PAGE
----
This is a specific implementation of the ‘make your partner look good‘ principle. I also like the way it implies that what you say in your monologue really does not matter so much. It is not the content of an improvised monologue that makes it great or not. It’s the reaction of the other characters and the environment created for it to grow and nurture as you’re bringing it that matters most.

And that’s exactly why precisely that aspect is also the biggest challenge for bringing monologues.

Listen for repetition


“Listen as if you would have to repeat.” — Anders Fors, 17th January 2016, Kampenhout (BE)

In real life conversations, we listen to people with our next reply in mind. While the other person is talking, we are preparing our reply and often can’t wait saying it. In worst cases, this leads to us interrupting the other person and in the majority of times it makes us miss parts of what was being said.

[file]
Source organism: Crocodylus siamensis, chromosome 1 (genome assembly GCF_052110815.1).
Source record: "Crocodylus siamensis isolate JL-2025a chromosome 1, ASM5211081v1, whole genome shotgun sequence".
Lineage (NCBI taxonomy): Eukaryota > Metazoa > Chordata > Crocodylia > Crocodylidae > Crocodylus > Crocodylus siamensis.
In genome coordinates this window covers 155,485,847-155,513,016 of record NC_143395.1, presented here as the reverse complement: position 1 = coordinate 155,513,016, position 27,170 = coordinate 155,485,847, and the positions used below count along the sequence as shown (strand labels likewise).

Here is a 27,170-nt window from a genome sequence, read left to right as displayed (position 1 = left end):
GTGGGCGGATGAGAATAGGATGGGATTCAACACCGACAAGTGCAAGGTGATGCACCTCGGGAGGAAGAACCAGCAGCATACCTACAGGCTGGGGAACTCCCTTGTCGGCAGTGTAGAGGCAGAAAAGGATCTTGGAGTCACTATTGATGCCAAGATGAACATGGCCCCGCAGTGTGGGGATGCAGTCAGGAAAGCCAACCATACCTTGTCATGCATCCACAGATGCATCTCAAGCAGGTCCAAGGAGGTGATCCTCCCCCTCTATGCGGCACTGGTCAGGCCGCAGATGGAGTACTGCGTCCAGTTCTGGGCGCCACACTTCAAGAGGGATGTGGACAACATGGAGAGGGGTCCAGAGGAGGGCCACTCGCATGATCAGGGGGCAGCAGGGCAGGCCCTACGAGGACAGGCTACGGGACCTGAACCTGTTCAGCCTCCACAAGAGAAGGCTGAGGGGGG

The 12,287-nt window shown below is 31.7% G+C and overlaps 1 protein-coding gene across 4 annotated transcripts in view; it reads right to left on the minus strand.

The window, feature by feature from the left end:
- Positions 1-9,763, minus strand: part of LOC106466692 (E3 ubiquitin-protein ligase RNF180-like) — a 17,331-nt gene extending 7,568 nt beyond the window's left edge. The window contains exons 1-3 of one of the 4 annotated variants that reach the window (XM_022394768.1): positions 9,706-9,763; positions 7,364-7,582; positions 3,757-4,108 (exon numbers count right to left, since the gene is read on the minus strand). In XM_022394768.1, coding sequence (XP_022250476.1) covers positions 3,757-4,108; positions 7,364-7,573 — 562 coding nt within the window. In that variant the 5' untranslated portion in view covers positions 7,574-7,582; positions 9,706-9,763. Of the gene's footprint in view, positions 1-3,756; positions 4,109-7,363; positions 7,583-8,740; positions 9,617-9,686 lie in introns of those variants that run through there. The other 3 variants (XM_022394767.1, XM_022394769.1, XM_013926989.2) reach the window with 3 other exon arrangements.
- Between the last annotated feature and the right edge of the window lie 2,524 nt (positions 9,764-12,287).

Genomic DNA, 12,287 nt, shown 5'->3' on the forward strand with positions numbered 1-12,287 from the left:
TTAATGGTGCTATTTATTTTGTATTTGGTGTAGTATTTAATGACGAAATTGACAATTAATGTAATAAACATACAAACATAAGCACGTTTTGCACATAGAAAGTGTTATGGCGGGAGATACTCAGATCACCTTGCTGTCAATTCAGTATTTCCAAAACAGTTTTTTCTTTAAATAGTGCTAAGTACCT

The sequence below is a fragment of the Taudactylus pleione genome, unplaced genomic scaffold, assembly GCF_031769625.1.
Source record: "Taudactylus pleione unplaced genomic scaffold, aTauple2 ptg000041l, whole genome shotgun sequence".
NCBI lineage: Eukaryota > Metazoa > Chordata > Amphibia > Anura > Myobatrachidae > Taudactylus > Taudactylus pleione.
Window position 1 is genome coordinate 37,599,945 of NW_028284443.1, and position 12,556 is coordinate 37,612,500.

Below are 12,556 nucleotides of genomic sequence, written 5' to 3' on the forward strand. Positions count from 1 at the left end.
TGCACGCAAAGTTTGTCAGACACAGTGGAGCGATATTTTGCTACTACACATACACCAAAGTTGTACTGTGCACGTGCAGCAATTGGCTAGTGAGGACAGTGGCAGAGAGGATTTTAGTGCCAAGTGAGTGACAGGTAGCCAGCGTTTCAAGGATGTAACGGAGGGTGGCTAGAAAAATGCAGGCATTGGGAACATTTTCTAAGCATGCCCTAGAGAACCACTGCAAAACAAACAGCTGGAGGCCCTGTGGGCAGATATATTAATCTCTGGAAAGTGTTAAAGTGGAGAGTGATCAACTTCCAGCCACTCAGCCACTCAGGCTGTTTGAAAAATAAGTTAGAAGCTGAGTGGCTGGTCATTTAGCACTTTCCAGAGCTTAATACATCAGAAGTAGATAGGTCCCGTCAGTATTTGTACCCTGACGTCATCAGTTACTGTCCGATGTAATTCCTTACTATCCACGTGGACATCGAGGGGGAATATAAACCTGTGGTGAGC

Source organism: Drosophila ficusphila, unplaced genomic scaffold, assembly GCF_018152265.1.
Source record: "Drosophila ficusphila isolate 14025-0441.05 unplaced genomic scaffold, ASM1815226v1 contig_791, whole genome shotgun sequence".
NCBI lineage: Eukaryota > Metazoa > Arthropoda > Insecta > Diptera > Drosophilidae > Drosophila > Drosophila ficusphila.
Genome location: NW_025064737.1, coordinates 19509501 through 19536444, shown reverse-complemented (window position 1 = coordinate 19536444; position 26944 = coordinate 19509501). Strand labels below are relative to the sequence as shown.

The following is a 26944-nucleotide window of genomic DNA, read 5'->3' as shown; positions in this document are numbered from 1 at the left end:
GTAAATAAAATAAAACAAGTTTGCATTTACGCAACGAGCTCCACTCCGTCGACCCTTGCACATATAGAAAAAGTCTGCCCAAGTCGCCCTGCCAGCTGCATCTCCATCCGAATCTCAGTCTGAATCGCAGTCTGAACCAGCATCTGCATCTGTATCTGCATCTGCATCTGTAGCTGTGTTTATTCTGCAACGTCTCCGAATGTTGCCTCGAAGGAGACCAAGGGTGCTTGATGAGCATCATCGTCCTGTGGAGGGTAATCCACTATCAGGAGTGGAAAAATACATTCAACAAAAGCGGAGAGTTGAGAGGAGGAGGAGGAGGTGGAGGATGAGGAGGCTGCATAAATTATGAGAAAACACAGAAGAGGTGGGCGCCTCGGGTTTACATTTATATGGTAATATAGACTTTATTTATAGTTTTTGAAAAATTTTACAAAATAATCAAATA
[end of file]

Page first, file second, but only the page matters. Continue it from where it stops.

I believe one of the worst crimes you can commit on an improv stage, is not being able to repeat what has just been said. Be it by a narrator, your partner in the scene, by people in the scene while you’re out or an audience suggestion.

Awareness of every detail is crucial. Moreover, you reply isn’t so interesting anyway. We’re more interested in your honest reaction, than merely your reply.

When wrong…


“When wrong, go strong!” — Tom Goldhand, 13th February 2016, Utrecht (NL)

Sometimes you want to try something on stage, like mirroring a person, joining a group game or hit a high note while singing. And then sometimes that fails. You go ‘wrong’, so to speak.

Don’t try to fix it. Don’t show the audience you think you are ‘wrong’. Don’t apologise or try to catch up.

Yet, go strong. Stay convinced. Keep on committing.

Keep. On. Going.

You have just defined something new and it happened by accident. Great! What more can an improvised on stage wish for? 🙂